Dying for a good selfie shot?

From a Russian Selfie Safety campaign

From a Russian Selfie Safety campaign

Globally, more people have died in selfie-taking incidents this year than were killed by sharks. Nope, that’s unfortunately not a joke. So far this year, here’s the toll: Selfies, 12. Sharks, 8. From live grenades, bull chases and clifftops: people are dying to take selfies.

There’s even a Wikipedia page that tracks selfie-related deaths and serious injuries. Some deaths are the result of daredevils trying to get just the right adventure shot. Other deaths are the result of the selfie-taker being so absorbed in photo taking that they become oblivious to surrounding dangers.

And that says nothing of the scores or injuries and near-misses that have occurred while trying to get the ultimate selfie. No matter how strong you think your selfie game is, you probably can’t outrun a bear. One phenomena that is driving park rangers crazy is the number of people who get way-too-close to wild animals so that they can snag a shot with a bear, buffalo or moose over their shoulder. So many people are doing this that at least one park in Colorado closed down to visitors to protect both the bears and the selfie-taking people. Park rangers say that getting close to a bear, bison or any wild animal is highly risky – and turning your back on them is an invitation to an attack.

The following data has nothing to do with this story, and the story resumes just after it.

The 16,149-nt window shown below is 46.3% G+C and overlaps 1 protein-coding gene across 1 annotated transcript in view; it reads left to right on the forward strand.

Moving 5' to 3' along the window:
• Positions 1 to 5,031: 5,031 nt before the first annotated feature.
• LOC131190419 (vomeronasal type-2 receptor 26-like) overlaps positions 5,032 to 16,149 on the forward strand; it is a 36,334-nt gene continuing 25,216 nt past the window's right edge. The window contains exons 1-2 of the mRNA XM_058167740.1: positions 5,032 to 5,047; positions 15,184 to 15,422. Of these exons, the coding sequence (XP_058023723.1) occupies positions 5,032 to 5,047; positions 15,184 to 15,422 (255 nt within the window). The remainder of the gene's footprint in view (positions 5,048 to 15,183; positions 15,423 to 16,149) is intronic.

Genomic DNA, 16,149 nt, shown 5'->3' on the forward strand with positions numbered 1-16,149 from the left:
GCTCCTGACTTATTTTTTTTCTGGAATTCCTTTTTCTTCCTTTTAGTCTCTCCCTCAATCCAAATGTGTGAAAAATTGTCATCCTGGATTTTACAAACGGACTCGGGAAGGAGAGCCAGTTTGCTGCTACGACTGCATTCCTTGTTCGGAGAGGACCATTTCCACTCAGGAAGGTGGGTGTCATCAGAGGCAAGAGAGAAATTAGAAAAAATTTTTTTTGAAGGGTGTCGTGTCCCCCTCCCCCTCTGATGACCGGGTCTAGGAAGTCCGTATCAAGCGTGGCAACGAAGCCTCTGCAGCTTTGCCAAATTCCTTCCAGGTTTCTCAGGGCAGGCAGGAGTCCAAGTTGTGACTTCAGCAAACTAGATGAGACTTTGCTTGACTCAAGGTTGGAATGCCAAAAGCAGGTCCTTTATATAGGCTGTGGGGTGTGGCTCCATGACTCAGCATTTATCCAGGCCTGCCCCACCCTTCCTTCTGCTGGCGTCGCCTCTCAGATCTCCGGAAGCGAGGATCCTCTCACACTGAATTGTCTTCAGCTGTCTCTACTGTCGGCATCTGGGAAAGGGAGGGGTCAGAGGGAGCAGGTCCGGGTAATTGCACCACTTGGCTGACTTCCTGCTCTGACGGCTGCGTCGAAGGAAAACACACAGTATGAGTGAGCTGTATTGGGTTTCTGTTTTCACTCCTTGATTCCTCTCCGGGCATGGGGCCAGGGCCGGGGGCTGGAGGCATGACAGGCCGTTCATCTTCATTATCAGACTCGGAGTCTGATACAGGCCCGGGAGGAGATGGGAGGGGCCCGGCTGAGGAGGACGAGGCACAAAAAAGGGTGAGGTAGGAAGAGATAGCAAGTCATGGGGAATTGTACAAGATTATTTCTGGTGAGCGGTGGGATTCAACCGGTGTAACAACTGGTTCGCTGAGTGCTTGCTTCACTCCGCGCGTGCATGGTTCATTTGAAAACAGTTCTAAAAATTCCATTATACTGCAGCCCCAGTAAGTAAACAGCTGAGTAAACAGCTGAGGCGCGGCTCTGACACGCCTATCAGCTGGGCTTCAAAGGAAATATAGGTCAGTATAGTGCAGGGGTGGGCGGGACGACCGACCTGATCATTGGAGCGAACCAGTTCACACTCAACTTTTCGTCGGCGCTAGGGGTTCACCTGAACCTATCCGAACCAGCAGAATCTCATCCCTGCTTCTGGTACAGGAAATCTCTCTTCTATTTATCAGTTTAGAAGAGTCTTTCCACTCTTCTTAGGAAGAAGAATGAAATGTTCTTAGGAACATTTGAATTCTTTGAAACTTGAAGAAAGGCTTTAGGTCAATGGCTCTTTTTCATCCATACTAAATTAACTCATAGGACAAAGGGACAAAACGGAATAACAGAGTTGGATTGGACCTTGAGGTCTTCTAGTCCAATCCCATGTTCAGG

In Russia, where there have been more than 100 selfie-related injuries, the interior ministry launched a Safe Selfie campaign with a motto: “Even a million ‘likes’ on social media are not worth your life and well-being.” Our post graphic shows the situations the public safety poster suggests that selfie takers avoid.

The dangers of selfie taking have been exacerbated with the popularity of selfie sticks – leading an increasing number of tourist and public venues to ban selfie sticks for for insurance liability reasons.